Pudge Rodriguez to make history

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Ivan Rodriguez is poised to tie Carlton Fisk’s all-time games-caught
mark tonight and, knees willing, break it tomorrow. Best of all, it’s
going to happen in Arlington, where his remarkable career got started.
That was a long time ago — his debut came a couple of weeks after I
graduated high school, and I’m an old man now — and Rodriguez’s long
career has the Houston Chronicle’s Jose De Jesus Ortiz, and others, recalling the career of one of the greatest catchers the game has ever seen:

As manager of the Kansas City Royals from 1995-97, [Bob] Boone actually predicted Rodriguez would break Fisk’s record.

“I’m proud of the fact I played the game right a long time,” Bob
Boone said. “You happen to get a record, that’s kind of neat, but it
really doesn’t affect my daily life. I can remember looking at Pudge
when I was managing Kansas City and thinking he would break the record.

“There’s an art form to not getting hurt. There’s a lot of
athleticism to not being hurt. We’d just look at each other, and I’d
think he was going to get the record. I just kind of smiled about it. I
think he’s a great player. I’ve been a fan of his a long time. The
combination of offense and defense he’s brought to the game has been
amazing.”

Is Boone genuinely admirable, or is his use of the phrase “played the
game right,” code for steroids in this case as it is in most other
cases in which it’s employed? I suppose there’s no escaping that
subject with Rodriguez since Jose Canseco claims in his book to have
educated him (along with Rafael Palmeiro and Juan Gonzalez) about
steroids when they were teammates in Texas. He also claims to have
acquired steroids on behalf of Rodriguez and to have personally
injected him. Given Canseco’s track record on these things, there’s
something more than an Ibanezeseque case to be made against Pudge on
this count.

But you know what? I don’t care. I’m not sure how everyone else
approaches this issue, but I’ve taken to making rough guesses about how
a PED-implicated player might have performed without the drugs, and
then determining whether he still seems like a Hall of Famer
afterwards. No, I’m not doing stats here nor do I claim to even be
doing anything approaching science. It’s just a mental exercise that I
think represents about the best anyone can do for the pre-testing era
players. Barry Bonds and Roger Clemens pass my little test. Mark
McGwire is a closer case. Rafael Palmiero fails it. There really aren’t
as many close cases as folks like to think.

Pudge is one of them. But with Pudge, I see a guy who was an amazing
defensive catcher before Canseco ever made it to Texas, and has
remained one even after the institution of testing and his subsequent
reduction in physique. If Canseco is telling the truth about Rodriguez,
we can probably expect that his power numbers would have been down, and
we can likewise expect that he may have missed a few more games to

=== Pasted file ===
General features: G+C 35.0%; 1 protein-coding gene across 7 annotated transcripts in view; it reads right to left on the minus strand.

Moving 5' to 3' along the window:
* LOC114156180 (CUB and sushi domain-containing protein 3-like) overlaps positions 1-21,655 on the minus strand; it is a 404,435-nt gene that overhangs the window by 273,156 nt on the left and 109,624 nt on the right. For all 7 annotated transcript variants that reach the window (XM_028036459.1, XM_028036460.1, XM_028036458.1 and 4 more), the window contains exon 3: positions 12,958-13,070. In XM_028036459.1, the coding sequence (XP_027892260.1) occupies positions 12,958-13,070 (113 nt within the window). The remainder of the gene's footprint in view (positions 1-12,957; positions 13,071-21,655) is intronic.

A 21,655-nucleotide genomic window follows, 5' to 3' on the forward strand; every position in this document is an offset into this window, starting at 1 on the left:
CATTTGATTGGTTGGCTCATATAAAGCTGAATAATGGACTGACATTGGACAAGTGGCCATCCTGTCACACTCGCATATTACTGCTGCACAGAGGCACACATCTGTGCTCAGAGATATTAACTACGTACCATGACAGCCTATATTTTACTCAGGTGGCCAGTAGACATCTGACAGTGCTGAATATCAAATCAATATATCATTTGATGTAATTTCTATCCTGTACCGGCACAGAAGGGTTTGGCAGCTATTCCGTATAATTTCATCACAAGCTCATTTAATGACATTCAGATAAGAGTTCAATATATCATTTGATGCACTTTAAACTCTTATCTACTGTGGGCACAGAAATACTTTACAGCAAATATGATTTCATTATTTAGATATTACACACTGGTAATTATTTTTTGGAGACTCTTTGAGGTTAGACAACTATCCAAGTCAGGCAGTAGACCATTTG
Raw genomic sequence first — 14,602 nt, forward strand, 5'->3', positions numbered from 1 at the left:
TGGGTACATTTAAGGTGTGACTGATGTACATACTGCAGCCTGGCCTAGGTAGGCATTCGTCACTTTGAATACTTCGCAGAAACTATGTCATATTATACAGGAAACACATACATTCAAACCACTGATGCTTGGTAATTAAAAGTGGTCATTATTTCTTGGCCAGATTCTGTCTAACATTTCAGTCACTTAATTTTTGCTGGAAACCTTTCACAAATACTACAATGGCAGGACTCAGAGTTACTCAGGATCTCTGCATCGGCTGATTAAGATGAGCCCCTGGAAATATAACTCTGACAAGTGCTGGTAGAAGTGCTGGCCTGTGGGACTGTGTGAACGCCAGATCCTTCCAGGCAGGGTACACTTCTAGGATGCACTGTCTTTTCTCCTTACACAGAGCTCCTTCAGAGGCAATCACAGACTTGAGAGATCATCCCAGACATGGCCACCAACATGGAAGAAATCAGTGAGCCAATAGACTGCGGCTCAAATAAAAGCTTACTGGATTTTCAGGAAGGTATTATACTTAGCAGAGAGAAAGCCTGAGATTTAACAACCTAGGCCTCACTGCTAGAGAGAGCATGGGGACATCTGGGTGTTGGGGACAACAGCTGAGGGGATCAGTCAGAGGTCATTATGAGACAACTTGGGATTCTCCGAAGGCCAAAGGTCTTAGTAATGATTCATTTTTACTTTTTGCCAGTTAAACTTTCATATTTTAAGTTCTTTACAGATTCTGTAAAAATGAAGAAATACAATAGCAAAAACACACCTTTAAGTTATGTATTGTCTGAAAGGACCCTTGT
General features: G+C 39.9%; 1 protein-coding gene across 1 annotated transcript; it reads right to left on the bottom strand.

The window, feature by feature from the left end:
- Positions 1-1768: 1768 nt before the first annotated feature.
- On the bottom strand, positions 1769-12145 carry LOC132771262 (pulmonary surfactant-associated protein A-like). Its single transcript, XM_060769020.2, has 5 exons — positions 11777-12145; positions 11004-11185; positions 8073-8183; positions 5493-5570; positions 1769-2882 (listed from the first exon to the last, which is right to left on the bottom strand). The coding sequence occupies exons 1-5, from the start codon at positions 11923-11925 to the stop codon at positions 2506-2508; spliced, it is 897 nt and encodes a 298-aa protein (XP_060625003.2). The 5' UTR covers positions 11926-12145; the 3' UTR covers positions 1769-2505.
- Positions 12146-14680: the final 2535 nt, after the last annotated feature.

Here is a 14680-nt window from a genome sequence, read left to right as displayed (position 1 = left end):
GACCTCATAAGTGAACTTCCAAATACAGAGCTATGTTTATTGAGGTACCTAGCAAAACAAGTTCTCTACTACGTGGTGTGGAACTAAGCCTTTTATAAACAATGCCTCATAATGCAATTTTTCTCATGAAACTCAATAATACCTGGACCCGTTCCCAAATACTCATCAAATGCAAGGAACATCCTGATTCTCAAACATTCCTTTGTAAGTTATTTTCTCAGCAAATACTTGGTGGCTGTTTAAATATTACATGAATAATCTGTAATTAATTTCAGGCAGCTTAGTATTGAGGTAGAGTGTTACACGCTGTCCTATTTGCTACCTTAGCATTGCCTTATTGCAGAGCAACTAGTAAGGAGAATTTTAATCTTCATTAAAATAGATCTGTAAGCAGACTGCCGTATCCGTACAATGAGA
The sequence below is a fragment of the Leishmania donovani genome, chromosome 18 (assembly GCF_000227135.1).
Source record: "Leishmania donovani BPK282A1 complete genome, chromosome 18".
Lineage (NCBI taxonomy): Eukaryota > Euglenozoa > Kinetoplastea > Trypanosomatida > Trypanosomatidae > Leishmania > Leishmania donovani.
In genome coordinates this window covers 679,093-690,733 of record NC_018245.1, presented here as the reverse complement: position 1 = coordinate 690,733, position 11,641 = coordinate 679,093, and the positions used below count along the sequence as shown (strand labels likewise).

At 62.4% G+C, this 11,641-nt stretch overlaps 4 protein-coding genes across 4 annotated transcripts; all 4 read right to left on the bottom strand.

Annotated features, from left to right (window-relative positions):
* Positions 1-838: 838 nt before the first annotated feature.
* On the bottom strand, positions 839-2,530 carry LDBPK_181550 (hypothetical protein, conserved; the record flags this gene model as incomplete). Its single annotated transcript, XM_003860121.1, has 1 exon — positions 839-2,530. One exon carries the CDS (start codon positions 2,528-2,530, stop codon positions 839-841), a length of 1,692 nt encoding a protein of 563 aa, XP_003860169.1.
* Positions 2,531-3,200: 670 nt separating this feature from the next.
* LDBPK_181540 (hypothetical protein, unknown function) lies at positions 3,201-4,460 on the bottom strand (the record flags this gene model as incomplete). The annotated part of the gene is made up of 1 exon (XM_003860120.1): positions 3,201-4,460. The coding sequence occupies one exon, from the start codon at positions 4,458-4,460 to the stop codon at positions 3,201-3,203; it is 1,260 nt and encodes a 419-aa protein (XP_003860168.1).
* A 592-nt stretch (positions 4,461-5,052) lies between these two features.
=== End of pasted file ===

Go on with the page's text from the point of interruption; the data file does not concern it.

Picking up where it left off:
injury or fatigue than he did over his long career.

Maybe your mileage varies on this — indeed, maybe you’d have a bar
on the door to the Hall of Fame for anyone implicated in the PED mess
— but takng his career as a whole, I still see a Hall of Famer when I
look at Ivan Rodriguez, and I will be cheering him tonight and tomorrow
as he makes history.

Video: Adrian Gonzalez doubles for his 2,000th career hit

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Dodgers first baseman Adrian Gonzalez was able to get a ground ball past Pirates first baseman Josh Bell for a double leading off the top of the sixth inning of Tuesday night’s game. He would come around to score later in the inning on a Corey Seager single, breaking a 1-1 tie.

The double gave Gonzalez 2,000 hits for his career. He is the 282nd player in baseball history and the 11th active player to reach 2,000 career hits. Gonzalez also has 300 home runs, making him one of 94 players with at least 300 dingers and 2,000 hits.

Gonzalez, who was recently activated from the disabled list, entered Tuesday’s action hitting .247/.295/.330 with one home run and 25 RBI in 201 plate appearances on the season.

Video: Gary Sanchez hits a 493-foot home run

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More than a month after the Home Run Derby, Logan Morrison continues to eat crow for his comments concerning Yankees catcher Gary Sanchez. Back in July, Morrison said of Sanchez, who was invited to the Derby, “Gary shouldn’t be there. Gary’s a great player, but he shouldn’t be in the Home Run Derby.” He added, referring to their home run totals at the time, “I remember when I had 14 home runs. That was a month and a half ago.”

On Tuesday evening against the Tigers at Comerica Park, Sanchez absolutely demolished a 2-1 change-up from Matt Boyd in the top of the first inning for a two-run home run.

The ball was measured at 493 feet, the second-longest blast of the season, according to Statcast. Statcast also notes that it’s the longest home run at Comerica Park since 2015 and Sanchez beat his previous career-long by over 40 feet.

Sanchez now has 24 home runs on the year and 67 RBI. He entered the night batting .270/.346/.519 in 382 plate appearances.